In the emergency management profession, we consider response a proactive function. In other words, if we see an event coming, we don’t have to wait for it to happen before we begin to respond to it. Whenever we have advance warning of a potential threat, such as severe weather, we start “leaning forward,” monitoring the developing situation. Hours or days ahead of severe weather, we alert citizens and government officials so everyone has time to prepare. If we foresee the need for large-scale coordination across multiple agencies, we may open the EOC. If necessary, we also activate the county’s alert and notification systems to ensure every affected citizen receives timely warnings.
Recovery is the process of returning the community to normal after a disaster.
Depending on the event’s effects and scale, recovery can be a relatively rapid process or it can involve years of reconstruction. Particular severe disasters can permanently change a community’s demographics or economy, requiring citizens and leaders to find a new definition of “normal.”
DEM’s recovery role involves coordination of many other organizations’ efforts. Recovery isn’t limited to clearing debris and replacing damaged or destroyed property. It also can involve caring for the community’s survivors and responders. Economic recovery – bringing back business and employment opportunities and developing new ones – is critical, too. To prepare for recovery efforts, DEM studies the recoveries of other communities that have experienced catastrophic events and determines how those lessons could help Lexington recover if similar disasters occur here.
Mitigation activities reduce the impact a disaster can have on a community.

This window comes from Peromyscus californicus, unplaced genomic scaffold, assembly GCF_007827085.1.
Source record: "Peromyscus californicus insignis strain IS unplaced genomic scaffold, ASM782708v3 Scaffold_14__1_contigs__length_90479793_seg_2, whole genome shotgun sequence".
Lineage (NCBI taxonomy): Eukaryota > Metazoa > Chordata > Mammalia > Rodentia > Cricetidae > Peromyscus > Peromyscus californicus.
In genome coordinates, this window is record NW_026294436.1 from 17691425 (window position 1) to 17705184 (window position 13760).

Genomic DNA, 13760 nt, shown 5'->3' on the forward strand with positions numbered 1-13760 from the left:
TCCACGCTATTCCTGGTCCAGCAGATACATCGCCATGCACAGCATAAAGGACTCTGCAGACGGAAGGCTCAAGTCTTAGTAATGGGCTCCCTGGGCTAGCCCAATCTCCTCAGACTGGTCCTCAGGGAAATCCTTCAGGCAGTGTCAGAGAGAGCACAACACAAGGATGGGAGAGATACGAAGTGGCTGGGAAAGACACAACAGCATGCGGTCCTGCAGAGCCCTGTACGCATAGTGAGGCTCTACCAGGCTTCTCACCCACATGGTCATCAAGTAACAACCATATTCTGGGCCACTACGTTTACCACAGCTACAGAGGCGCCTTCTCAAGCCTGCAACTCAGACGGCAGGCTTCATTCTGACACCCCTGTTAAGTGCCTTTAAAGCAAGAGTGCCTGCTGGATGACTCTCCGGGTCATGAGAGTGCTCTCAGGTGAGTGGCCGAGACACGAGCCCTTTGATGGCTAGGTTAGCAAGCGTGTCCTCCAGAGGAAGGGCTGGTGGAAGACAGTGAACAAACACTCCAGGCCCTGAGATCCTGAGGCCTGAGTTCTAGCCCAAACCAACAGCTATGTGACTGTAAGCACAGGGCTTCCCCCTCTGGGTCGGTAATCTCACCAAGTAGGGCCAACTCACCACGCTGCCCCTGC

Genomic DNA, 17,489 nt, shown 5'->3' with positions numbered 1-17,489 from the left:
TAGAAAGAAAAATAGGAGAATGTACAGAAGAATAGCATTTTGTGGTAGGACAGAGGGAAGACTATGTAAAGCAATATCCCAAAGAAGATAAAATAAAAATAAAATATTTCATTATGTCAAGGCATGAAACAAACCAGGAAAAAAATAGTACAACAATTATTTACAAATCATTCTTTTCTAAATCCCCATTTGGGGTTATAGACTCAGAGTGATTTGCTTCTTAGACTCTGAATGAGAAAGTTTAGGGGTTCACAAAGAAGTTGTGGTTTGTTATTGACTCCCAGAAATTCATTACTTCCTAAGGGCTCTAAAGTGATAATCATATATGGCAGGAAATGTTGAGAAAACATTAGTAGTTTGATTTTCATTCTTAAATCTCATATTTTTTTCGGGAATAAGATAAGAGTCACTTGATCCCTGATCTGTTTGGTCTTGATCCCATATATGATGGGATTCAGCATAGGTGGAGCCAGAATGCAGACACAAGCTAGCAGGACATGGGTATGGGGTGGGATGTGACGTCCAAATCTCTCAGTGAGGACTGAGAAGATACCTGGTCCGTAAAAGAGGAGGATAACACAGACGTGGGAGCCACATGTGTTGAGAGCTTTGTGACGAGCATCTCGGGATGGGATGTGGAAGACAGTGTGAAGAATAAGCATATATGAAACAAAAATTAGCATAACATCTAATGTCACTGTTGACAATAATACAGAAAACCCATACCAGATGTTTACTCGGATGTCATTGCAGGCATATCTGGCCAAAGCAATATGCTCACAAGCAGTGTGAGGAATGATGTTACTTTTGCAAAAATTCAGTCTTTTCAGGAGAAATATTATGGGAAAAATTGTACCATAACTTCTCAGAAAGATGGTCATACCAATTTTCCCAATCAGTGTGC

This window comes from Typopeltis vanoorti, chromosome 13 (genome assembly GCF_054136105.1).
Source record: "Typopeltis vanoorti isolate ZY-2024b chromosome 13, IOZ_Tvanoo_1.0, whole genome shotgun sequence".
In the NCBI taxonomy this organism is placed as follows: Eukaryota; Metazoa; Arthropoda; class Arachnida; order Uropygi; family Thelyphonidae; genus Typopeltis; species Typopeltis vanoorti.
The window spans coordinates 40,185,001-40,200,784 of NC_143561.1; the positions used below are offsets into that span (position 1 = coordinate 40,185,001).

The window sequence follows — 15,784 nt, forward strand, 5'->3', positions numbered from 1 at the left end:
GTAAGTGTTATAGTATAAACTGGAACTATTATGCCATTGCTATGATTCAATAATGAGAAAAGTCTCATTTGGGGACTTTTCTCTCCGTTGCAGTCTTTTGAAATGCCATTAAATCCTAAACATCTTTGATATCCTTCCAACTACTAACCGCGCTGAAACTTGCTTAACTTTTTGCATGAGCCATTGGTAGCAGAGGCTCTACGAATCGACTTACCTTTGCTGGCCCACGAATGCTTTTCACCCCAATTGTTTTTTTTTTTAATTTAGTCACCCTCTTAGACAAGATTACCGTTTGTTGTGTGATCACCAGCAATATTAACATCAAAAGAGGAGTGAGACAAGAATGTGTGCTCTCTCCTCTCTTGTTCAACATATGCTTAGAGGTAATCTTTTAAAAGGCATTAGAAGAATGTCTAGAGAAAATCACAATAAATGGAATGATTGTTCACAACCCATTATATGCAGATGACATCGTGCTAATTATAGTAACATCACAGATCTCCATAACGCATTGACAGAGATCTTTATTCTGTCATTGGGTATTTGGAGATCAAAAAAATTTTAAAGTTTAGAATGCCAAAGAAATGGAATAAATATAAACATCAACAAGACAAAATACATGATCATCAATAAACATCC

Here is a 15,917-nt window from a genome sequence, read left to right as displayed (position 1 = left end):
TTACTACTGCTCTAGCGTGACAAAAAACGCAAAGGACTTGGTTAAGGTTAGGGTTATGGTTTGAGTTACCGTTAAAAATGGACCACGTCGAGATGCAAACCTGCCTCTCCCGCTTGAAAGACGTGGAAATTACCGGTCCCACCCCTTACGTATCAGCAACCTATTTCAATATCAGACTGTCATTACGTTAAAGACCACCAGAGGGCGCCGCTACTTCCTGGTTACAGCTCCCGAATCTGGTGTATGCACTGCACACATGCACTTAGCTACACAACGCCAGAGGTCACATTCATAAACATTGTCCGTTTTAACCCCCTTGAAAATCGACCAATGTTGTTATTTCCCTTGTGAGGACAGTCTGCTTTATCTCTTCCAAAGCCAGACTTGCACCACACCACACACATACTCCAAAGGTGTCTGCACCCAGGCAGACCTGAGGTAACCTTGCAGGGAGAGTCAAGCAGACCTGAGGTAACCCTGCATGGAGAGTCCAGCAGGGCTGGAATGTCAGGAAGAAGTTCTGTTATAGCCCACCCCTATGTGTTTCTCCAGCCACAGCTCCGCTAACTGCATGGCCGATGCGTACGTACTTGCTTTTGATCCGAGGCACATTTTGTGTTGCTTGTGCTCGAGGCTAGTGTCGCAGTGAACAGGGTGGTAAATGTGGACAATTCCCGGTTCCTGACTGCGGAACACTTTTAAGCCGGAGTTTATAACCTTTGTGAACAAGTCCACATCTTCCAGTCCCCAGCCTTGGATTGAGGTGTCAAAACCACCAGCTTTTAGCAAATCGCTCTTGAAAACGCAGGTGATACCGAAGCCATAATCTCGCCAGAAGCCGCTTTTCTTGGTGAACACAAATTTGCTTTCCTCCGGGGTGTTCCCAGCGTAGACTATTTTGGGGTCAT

Some mitigation actions are physical, such as the addition of storm shelters to homes in tornado-prone areas, or the improvement of storm sewers to reduce the flooding associated with heavy rain. Others can be legal, such as codes or legislation that forbid property development in areas that see frequent flooding, wildfires, or sinkholes. Many community and individual preparedness activities also can be seen as mitigation activities, as citizens become more capable of handling emergencies through their own skills and supplies.
DEM advises the Urban County Government on mitigation issues and the county mitigation plan. The most recent mitigation plan, approved in 2013, identifies 14 community hazards that are most likely to affect Lexington and outlines specific programs to reduce the potential impact of these events. DEM also is the lead agency for funding and project management for some mitigation projects, such as the construction of a tornado shelter at LFUCG’s Versailles Road campus.
Lexington Emergency Management is currently updating its mitigation plan. The plan is in the review process by state and federal officials. Once the plan is finalized, it must be approved by the city-county council and signed by the mayor. Here’s more about what that means.